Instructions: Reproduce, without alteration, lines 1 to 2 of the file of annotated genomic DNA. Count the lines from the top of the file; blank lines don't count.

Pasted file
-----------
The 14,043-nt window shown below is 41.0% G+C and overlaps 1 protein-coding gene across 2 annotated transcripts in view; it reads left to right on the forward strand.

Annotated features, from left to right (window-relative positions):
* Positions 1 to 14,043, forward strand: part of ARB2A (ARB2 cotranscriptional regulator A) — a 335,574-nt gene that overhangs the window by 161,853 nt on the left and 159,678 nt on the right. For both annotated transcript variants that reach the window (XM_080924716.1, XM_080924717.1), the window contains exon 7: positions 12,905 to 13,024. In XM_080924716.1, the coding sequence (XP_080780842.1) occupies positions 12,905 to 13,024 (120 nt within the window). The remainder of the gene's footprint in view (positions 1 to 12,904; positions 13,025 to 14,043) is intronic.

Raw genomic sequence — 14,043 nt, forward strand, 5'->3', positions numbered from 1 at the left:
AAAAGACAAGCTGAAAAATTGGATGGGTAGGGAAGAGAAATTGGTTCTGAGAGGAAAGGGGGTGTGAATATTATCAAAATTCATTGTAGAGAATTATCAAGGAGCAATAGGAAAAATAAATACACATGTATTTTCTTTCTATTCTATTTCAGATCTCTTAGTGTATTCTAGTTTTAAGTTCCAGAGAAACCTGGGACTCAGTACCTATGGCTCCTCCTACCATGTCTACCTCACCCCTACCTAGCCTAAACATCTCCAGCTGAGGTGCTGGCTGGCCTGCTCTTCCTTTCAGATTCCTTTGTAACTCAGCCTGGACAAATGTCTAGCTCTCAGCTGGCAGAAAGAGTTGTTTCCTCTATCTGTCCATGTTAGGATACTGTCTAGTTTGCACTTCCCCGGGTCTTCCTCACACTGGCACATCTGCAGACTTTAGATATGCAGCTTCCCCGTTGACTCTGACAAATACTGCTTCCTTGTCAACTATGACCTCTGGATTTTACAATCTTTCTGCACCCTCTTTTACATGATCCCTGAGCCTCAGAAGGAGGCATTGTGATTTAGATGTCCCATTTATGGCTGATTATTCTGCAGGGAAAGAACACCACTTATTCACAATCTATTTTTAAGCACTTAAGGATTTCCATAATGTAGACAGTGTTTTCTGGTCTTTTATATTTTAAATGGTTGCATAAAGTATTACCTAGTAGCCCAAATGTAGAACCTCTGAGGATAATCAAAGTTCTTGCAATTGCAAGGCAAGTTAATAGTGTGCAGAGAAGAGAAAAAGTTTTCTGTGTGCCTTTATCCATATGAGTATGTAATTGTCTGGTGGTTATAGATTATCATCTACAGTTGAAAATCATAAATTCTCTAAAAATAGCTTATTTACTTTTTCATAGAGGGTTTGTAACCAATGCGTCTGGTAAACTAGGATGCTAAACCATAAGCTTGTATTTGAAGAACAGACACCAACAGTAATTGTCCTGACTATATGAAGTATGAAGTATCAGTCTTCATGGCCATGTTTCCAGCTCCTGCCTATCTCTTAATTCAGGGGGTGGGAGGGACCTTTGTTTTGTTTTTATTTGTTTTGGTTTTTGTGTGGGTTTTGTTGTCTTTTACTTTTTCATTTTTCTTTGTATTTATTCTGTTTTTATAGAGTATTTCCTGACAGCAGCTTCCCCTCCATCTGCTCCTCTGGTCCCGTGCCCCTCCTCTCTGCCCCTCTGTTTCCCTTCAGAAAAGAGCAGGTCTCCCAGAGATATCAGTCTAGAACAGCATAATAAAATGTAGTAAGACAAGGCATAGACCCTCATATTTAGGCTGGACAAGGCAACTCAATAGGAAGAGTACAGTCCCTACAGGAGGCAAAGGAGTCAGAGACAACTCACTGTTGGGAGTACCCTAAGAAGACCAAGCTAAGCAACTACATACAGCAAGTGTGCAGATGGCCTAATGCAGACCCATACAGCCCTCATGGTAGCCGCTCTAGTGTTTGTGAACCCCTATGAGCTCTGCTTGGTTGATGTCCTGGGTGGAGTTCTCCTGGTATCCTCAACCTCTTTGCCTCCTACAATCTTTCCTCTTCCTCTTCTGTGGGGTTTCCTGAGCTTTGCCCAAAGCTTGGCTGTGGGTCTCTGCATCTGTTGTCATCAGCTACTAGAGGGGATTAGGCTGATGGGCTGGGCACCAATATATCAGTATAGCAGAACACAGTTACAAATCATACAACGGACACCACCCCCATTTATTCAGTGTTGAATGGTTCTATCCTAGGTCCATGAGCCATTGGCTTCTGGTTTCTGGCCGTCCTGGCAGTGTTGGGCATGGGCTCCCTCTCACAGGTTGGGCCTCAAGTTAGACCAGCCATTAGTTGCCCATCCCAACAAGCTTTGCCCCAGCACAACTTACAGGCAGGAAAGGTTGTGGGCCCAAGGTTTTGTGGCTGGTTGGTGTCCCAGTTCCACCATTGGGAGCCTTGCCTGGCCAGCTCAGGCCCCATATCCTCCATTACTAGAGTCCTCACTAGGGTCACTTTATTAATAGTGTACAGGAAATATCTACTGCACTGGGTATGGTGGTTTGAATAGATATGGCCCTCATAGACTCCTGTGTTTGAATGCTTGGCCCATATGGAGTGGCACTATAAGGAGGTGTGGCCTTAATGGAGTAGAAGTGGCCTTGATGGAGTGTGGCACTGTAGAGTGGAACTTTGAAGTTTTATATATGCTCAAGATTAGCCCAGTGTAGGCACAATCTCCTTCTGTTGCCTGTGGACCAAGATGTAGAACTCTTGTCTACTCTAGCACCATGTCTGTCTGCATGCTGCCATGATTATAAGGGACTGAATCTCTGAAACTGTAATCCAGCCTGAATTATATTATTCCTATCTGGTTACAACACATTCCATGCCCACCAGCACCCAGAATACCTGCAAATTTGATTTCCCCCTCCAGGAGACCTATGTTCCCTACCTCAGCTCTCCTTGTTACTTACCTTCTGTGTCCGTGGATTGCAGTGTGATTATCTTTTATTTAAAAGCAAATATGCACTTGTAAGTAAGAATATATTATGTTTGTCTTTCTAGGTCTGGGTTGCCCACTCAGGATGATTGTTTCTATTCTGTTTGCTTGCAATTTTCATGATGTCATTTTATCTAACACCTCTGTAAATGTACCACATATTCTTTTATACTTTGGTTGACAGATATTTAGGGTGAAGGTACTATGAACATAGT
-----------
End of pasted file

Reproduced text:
The 14,043-nt window shown below is 41.0% G+C and overlaps 1 protein-coding gene across 2 annotated transcripts in view; it reads left to right on the forward strand.

Annotated features, from left to right (window-relative positions):